If I could write a 250 worded review of the below books I would impress myself. However, since there are probably not even 250 words between them (including author, illustrator and text) I think I will combine them into a one review. All books were read via online reader copies and all due in September 2023.
Uh-Oh! Rabbit by Jo Ham (I am assuming Jo Ham’s Rabbit is a series as I also read the total twenty word Yippee! Rabbit as well) is approximately half a dozen words in various situations. They are “Uh-oh!, Rabbit up, and Rabbit down.” And Ups and Downs: A Book of Emotions written and illustrated by Mike Wohnoutka is a few more words (no more than a dozen I would say) and they are only the emotion represented (bored, shy, annoyed, flattered).
Both these books are obviously terribly simple and do not have much of a story. Or any story for that matter. As Ups and Downs: A Book of Emotions is just giving us the word. Not the word Bored and what that means. Or a rhyme: Mary is bored so she cut a cord of wood. (Okay bad rhyme but I might read and write poetry myself, I never said I was good at it). Nope. We just see that word. But Wohnoutka does give us an expressive illustration to illustrate the word and concept. Sometimes two concepts are combined (being upset and flattered) such as when the brother is upset his sister (assuming siblings) used his art supplies to draw a picture for him. But it is just emotions done on a simple level and allows the art to do the real talking. The colors are soft and there is decent detail but not overwhelming.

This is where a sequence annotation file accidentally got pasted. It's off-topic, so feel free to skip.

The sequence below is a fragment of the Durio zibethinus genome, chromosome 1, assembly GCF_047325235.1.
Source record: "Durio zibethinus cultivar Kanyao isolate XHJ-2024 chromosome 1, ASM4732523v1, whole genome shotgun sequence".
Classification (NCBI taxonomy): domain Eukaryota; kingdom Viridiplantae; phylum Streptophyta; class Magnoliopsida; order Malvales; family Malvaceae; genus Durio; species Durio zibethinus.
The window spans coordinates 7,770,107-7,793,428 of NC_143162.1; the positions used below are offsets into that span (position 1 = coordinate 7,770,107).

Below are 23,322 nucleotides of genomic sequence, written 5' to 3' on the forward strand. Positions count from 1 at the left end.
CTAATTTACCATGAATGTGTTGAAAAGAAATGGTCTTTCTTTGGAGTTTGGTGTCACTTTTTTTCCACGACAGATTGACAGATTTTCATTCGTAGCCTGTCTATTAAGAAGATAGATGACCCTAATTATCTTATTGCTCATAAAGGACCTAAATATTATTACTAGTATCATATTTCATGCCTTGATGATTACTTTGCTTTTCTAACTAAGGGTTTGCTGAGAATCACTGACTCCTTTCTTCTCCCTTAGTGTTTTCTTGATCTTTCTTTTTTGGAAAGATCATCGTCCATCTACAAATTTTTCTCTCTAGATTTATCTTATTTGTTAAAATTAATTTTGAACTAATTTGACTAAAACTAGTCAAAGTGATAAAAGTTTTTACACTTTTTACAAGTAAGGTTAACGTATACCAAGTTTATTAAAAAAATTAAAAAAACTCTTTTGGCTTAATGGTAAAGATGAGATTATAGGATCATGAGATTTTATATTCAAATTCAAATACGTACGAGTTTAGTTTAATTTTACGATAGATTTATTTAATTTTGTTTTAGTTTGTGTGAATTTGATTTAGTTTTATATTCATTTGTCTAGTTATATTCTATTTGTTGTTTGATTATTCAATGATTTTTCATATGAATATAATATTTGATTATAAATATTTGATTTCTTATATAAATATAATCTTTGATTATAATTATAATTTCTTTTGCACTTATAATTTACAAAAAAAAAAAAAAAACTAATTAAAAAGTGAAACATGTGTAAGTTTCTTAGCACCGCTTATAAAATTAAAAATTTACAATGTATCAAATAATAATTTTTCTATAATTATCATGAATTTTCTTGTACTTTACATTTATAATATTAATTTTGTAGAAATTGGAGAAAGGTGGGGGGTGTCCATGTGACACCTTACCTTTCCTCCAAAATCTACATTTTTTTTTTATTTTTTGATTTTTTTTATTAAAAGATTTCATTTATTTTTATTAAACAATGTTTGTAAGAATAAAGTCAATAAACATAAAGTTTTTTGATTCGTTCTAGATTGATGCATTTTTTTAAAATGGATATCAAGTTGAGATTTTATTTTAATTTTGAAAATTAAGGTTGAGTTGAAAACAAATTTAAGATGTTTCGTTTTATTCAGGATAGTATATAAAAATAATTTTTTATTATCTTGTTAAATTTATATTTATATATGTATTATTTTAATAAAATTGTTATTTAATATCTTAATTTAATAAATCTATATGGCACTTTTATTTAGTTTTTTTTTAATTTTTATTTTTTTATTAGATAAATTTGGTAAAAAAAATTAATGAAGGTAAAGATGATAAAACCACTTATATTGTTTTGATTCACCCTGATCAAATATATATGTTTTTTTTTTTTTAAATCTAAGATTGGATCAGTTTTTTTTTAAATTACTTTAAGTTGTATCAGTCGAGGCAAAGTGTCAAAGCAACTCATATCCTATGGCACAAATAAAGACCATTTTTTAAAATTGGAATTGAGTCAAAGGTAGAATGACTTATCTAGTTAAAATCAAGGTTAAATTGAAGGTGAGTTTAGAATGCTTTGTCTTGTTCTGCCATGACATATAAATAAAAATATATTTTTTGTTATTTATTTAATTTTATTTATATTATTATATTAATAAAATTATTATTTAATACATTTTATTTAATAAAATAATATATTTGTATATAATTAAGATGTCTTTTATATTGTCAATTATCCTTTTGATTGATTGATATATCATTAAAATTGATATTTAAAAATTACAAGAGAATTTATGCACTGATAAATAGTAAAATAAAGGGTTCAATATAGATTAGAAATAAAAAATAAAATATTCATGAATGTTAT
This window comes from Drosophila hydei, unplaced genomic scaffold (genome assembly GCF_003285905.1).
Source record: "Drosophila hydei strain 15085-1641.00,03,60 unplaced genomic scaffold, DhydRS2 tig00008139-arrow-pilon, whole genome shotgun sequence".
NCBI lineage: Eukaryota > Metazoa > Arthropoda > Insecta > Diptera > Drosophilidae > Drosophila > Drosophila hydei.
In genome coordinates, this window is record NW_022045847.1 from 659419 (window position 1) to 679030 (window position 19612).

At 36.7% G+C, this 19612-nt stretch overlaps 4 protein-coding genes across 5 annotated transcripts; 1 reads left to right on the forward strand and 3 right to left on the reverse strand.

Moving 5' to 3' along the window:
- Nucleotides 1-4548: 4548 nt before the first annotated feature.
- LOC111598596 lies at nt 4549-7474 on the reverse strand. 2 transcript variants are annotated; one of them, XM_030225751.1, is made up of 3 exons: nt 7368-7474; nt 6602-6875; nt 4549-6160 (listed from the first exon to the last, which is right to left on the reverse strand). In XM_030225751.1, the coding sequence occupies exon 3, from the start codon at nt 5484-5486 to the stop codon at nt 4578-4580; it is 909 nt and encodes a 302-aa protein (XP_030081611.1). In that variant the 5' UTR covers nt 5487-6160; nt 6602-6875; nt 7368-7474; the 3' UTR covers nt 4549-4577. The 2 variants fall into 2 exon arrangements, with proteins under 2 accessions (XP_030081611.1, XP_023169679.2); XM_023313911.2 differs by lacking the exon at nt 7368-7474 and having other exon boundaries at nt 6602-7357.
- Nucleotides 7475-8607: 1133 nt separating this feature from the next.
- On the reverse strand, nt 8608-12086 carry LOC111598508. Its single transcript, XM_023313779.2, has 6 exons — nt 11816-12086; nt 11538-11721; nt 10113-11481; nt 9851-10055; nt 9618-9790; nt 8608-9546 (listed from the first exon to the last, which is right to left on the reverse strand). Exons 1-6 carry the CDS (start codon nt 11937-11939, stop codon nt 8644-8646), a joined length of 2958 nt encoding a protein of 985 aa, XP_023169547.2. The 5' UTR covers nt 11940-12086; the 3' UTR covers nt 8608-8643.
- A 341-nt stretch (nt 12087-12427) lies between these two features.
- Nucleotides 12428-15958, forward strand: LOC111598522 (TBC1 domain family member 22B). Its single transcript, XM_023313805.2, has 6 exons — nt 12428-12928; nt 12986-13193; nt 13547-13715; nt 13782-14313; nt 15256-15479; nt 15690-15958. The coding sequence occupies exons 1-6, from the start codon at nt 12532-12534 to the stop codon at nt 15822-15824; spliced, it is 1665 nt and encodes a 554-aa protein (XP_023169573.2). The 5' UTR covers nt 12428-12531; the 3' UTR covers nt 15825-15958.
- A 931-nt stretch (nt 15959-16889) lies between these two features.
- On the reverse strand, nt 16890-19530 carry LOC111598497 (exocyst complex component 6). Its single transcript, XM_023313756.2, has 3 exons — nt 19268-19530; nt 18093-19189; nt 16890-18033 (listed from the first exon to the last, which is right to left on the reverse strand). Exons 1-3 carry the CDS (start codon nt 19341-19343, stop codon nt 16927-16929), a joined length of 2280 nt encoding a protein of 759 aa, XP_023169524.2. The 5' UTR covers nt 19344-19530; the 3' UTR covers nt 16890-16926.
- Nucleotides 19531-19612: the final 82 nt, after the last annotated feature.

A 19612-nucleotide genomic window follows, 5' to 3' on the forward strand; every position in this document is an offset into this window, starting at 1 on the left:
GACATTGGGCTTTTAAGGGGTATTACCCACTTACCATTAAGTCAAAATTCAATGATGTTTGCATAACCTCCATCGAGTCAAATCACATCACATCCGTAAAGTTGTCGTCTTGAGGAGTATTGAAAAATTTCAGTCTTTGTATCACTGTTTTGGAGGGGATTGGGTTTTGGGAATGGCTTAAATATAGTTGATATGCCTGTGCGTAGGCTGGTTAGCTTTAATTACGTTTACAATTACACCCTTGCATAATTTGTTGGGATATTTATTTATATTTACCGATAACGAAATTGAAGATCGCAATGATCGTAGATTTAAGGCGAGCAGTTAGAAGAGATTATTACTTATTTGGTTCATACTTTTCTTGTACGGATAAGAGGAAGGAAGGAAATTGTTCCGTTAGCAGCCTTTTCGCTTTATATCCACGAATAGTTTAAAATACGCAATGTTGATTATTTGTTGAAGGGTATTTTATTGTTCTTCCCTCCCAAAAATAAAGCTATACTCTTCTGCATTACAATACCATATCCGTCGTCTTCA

And while Uh-Oh! Rabbit also relies on the art to illustrate the concept, it is much more simple. There are only six words and three colors used; which are black, white and yellow. With yellow only being sparsely used. We see the Rabbit “go up” (on the seesaw). Then Uh-oh! (we are warned something is coming) and then we see Rabbit “go down.” This repetition happens until the last page when something special happens that (spoiler) stops the pattern. The yellow may or may not be important but it does highlight a part of things. And with Yippee! Rabbit, we have four words (I counted eight Rabbit; five Go; four Yippee; and three Stop). These four words show Rabbit (a child by the looks of the actions) doing things. Swinging, riding their scooter, sitting in the wheelbarrow. Their adventures are not always as planned, but they are relatable. I think in some ways I liked this book better than Uh-Oh! Rabbit (I think that is because Han uses blue with a more calming tone as well as it feels as if more is happening), but still I am not the audience for it.